Today is World AIDS Day.
Do you remember where you were when you first heard the term AIDS? I remember just graduating from high school in 1982 and began hearing about AIDS on the news. At that time, it appeared to only affect white homosexuals, so I was far removed. It didn’t have anything to do with me. I didn’t know any white homosexuals. Then in the 90’s, it spread to affecting black homosexuals. I still felt far removed because I didn’t know any black homosexuals either. Or did I?
My friend’s hairdresser was a man. A very handsome man, and to my knowledge, he had girlfriends. Turns out he had boyfriends too. He developed AIDS and died. Same thing happened to a friend’s uncle, someone’s cousin, someone’s brother, my old next door neighbor…Now it was getting closer to home. I wasn’t aware that any of these men were bi-sexual. Then we learned that some of these men who led double lives; having sex with men and women, have now spread the disease to unsuspecting women. The most disturbing fact about this is that sometimes the man doesn’t get the disease himself, but just passes it on.
Enter the year 2000. By then AIDS we see fewer cases of full blown AIDS, but what is now called HIV, but was quickly on the rise. I mostly heard about it being an epidemic here in the US and in Africa. By now, it’s no longer a disease that just affects homosexuals, nor is it only transmitted by sexual encounters. We began to hear about people dying from blood transfusions, and a whole lot of transmission going on through the sharing of needles by intravenous drug users. So, now, it’s no longer “the gay disease”. Babies are dying from being infected by their mothers. People of all races are being affected and are dying. Today I read that China is expecting 48,000 new cases of HIV next year.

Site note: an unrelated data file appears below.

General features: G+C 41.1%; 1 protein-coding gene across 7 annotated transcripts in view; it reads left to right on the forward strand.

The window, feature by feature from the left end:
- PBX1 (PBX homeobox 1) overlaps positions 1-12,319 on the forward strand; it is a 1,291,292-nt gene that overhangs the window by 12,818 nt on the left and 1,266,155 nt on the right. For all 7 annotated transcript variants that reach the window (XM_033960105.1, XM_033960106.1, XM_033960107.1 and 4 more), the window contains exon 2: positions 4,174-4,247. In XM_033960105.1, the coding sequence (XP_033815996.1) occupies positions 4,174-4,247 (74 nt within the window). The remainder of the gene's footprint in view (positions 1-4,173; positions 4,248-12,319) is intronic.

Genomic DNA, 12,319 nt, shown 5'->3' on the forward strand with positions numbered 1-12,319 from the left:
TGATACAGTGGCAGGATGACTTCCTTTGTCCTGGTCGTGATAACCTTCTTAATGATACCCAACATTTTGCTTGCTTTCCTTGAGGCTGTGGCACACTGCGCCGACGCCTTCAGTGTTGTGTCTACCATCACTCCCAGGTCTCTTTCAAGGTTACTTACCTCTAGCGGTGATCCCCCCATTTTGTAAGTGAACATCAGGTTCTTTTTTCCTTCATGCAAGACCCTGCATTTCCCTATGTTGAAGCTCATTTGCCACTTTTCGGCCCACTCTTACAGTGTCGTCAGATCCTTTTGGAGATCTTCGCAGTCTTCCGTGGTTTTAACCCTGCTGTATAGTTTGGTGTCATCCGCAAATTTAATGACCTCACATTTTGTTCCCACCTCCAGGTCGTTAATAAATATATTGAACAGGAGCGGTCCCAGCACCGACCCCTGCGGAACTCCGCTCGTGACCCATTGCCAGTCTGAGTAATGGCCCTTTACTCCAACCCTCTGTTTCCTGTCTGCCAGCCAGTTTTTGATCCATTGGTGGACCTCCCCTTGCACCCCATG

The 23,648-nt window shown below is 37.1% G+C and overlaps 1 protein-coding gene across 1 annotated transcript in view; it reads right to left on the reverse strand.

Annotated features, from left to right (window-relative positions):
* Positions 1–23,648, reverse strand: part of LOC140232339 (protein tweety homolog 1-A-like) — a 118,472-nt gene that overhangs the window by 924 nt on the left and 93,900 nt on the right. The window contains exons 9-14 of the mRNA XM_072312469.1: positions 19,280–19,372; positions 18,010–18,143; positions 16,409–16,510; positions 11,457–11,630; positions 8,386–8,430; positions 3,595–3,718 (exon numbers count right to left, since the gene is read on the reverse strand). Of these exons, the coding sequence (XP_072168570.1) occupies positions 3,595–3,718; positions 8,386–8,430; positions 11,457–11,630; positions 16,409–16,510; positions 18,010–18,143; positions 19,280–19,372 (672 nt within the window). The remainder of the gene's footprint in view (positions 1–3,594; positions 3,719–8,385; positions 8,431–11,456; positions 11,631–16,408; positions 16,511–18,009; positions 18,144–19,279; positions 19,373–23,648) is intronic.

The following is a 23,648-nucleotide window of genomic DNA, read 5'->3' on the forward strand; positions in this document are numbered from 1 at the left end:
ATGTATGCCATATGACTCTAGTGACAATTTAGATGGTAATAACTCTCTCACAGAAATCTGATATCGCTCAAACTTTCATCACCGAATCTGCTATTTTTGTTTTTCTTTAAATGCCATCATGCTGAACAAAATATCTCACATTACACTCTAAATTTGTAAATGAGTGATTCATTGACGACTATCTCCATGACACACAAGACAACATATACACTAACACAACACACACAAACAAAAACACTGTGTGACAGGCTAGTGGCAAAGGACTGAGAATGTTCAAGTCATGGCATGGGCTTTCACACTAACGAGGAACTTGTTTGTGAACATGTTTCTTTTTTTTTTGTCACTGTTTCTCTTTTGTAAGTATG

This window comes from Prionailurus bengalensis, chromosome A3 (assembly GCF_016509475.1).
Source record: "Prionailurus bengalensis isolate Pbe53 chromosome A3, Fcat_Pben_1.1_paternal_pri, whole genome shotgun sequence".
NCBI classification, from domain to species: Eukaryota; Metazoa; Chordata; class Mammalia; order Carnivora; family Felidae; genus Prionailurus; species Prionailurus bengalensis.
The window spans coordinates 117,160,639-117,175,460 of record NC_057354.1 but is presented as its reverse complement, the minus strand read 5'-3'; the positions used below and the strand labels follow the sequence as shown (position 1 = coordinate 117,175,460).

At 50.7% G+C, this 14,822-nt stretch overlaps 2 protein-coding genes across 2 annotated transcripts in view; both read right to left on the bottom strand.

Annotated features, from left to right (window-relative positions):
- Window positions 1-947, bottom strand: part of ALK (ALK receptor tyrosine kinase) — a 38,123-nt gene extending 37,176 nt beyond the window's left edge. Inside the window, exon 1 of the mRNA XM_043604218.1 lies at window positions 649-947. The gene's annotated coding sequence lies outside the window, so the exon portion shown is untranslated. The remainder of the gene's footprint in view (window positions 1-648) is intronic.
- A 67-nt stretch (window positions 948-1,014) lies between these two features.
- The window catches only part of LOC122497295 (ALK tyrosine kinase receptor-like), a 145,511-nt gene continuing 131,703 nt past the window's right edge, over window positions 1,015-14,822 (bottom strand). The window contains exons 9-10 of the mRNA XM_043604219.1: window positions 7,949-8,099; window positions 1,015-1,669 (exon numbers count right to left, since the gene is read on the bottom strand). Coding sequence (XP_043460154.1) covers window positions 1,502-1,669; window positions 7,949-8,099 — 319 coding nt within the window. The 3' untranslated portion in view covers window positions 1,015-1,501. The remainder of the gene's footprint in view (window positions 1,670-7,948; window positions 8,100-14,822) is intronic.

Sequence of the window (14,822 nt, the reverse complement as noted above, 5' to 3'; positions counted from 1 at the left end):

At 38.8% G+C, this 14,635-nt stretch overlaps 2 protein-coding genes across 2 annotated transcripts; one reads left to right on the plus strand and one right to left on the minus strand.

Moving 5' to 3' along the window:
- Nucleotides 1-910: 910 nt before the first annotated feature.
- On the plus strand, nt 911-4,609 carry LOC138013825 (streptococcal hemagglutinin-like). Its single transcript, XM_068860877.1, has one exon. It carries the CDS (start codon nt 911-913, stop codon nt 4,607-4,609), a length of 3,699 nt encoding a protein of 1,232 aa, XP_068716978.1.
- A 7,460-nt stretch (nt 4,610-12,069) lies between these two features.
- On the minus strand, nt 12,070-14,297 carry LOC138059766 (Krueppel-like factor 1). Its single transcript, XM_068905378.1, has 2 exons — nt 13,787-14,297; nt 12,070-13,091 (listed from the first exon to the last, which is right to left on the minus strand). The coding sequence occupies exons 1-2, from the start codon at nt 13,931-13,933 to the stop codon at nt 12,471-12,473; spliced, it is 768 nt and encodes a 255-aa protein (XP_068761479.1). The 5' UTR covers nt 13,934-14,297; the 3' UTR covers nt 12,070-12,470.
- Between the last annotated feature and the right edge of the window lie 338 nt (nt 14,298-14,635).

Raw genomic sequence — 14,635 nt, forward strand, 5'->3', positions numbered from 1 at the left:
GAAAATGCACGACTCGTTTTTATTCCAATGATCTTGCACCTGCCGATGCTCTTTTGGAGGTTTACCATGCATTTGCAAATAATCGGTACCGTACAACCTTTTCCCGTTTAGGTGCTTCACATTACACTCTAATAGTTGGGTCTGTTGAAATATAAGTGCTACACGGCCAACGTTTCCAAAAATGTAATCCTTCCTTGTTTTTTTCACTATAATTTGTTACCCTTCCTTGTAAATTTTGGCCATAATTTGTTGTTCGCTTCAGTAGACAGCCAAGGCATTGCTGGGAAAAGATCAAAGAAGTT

As the new millennium rolls along, there is still no cure, but we learn that knowing your status early and getting on medication can prolong your life. But still, many are dying from the disease because they’re not getting tested. This is very true in the African American and Latino communities. I am quite disturbed at the statistics on our youth and STD’s.
So, today, December 1, 2011 is WORLD AIDS DAY. Get tested. Take someone with you. Know your status. AND DON'T HAVE UNPROTECTED SEX. It could save lives.
Kendall Hayes is the founder of HER…Healed Empowered